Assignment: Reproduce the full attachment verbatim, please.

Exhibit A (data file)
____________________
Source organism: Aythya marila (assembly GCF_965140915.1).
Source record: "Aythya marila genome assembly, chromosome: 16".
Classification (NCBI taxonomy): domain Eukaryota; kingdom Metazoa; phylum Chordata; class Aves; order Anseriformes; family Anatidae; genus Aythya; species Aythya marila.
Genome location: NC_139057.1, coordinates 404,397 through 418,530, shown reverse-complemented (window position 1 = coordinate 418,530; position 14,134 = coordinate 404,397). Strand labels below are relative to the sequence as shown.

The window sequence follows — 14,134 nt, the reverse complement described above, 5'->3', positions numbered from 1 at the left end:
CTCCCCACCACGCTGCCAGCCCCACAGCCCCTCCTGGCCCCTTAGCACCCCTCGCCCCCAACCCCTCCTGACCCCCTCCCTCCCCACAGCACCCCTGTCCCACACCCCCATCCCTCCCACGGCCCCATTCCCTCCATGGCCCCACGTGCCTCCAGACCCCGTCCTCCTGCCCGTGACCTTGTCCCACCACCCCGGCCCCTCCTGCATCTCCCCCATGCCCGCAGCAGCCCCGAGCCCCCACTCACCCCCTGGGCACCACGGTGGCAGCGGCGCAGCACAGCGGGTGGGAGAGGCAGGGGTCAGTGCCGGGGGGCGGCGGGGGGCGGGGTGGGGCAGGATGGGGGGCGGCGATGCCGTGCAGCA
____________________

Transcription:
Source organism: Aythya marila (assembly GCF_965140915.1).
Source record: "Aythya marila genome assembly, chromosome: 16".
Classification (NCBI taxonomy): domain Eukaryota; kingdom Metazoa; phylum Chordata; class Aves; order Anseriformes; family Anatidae; genus Aythya; species Aythya marila.
Genome location: NC_139057.1, coordinates 404,397 through 418,530, shown reverse-complemented (window position 1 = coordinate 418,530; position 14,134 = coordinate 404,397). Strand labels below are relative to the sequence as shown.

The window sequence follows — 14,134 nt, the reverse complement described above, 5'->3', positions numbered from 1 at the left end:
CTCCCCACCACGCTGCCAGCCCCACAGCCCCTCCTGGCCCCTTAGCACCCCTCGCCCCCAACCCCTCCTGACCCCCTCCCTCCCCACAGCACCCCTGTCCCACACCCCCATCCCTCCCACGGCCCCATTCCCTCCATGGCCCCACGTGCCTCCAGACCCCGTCCTCCTGCCCGTGACCTTGTCCCACCACCCCGGCCCCTCCTGCATCTCCCCCATGCCCGCAGCAGCCCCGAGCCCCCACTCACCCCCTGGGCACCACGGTGGCAGCGGCGCAGCACAGCGGGTGGGAGAGGCAGGGGTCAGTGCCGGGGGGCGGCGGGGGGCGGGGTGGGGCAGGATGGGGGGCGGCGATGCCGTGCAGCA